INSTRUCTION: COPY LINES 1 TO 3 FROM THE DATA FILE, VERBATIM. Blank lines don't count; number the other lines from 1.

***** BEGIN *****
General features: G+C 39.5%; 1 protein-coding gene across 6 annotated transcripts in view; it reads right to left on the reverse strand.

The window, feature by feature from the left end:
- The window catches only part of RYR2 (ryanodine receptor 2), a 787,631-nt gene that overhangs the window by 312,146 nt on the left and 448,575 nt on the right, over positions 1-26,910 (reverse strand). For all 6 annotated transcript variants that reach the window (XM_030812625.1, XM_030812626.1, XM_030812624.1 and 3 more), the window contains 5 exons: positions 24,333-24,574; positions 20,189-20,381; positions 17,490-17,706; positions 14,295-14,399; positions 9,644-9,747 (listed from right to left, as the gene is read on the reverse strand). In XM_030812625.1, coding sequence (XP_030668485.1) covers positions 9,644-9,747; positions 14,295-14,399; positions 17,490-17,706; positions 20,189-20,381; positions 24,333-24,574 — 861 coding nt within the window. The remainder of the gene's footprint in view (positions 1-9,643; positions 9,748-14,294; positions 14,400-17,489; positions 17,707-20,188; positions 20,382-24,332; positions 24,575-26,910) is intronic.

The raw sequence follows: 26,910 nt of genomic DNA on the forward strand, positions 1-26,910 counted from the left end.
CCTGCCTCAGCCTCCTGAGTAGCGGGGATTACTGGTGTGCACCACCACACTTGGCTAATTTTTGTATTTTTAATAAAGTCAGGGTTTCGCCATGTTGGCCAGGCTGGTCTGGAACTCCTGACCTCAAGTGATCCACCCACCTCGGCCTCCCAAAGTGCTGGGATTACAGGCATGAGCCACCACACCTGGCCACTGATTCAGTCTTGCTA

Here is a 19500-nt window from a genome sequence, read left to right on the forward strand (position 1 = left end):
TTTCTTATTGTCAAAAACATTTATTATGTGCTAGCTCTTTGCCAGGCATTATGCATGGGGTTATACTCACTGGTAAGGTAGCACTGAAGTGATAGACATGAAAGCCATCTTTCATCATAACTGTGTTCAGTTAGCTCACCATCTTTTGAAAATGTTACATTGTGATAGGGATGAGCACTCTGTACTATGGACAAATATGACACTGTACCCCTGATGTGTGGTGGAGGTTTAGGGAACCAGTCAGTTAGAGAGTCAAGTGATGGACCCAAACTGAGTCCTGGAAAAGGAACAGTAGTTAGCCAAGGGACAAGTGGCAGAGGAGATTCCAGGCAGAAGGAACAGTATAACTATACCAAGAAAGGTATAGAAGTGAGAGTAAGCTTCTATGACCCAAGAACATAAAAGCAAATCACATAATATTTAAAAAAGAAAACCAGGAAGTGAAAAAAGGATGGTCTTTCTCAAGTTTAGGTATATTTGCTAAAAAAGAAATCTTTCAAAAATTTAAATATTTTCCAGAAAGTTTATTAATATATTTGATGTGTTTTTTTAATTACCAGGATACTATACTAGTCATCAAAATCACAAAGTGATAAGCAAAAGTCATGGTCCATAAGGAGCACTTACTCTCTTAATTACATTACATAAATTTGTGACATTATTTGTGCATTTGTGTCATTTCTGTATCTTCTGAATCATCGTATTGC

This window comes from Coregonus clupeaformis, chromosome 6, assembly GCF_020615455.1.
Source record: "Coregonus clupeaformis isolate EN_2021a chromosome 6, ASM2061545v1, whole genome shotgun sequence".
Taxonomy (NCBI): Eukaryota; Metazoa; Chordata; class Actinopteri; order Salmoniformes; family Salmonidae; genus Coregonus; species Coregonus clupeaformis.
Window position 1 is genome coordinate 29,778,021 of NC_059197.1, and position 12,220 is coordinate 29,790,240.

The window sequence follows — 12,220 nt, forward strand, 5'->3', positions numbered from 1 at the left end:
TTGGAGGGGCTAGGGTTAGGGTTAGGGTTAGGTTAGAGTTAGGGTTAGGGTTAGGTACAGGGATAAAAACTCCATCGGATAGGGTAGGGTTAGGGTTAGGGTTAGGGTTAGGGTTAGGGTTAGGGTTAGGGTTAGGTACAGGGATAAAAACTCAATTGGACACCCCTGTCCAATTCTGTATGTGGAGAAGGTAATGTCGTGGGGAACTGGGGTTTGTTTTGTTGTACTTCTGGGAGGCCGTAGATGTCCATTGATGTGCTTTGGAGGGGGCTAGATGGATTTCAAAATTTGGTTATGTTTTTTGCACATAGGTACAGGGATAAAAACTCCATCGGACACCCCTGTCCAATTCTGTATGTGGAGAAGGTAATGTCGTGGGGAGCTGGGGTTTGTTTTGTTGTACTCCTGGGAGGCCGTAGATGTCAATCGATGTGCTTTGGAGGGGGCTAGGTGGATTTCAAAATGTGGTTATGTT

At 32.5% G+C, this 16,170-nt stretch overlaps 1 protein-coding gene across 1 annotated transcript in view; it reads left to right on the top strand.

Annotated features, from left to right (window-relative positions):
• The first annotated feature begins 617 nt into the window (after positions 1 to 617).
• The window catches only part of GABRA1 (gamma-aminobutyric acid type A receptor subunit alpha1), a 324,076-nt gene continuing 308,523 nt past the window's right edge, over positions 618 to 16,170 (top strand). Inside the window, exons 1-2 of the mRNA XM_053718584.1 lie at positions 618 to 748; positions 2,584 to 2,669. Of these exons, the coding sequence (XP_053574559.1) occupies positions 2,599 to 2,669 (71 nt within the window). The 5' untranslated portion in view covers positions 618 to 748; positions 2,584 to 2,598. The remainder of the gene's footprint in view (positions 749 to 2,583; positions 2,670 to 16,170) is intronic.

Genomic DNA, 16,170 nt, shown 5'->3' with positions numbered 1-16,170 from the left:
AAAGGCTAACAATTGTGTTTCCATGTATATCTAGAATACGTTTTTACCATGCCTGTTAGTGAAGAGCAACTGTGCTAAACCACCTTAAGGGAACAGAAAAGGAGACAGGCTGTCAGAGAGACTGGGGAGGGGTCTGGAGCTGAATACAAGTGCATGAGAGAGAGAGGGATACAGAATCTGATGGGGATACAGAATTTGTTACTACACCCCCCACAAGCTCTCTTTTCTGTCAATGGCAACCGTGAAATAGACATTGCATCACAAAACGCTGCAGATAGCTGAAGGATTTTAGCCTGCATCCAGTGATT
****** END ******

General features: G+C 39.5%; 1 protein-coding gene across 6 annotated transcripts in view; it reads right to left on the reverse strand.

The window, feature by feature from the left end:
- The window catches only part of RYR2 (ryanodine receptor 2), a 787,631-nt gene that overhangs the window by 312,146 nt on the left and 448,575 nt on the right, over positions 1-26,910 (reverse strand). For all 6 annotated transcript variants that reach the window (XM_030812625.1, XM_030812626.1, XM_030812624.1 and 3 more), the window contains 5 exons: positions 24,333-24,574; positions 20,189-20,381; positions 17,490-17,706; positions 14,295-14,399; positions 9,644-9,747 (listed from right to left, as the gene is read on the reverse strand). In XM_030812625.1, coding sequence (XP_030668485.1) covers positions 9,644-9,747; positions 14,295-14,399; positions 17,490-17,706; positions 20,189-20,381; positions 24,333-24,574 — 861 coding nt within the window. The remainder of the gene's footprint in view (positions 1-9,643; positions 9,748-14,294; positions 14,400-17,489; positions 17,707-20,188; positions 20,382-24,332; positions 24,575-26,910) is intronic.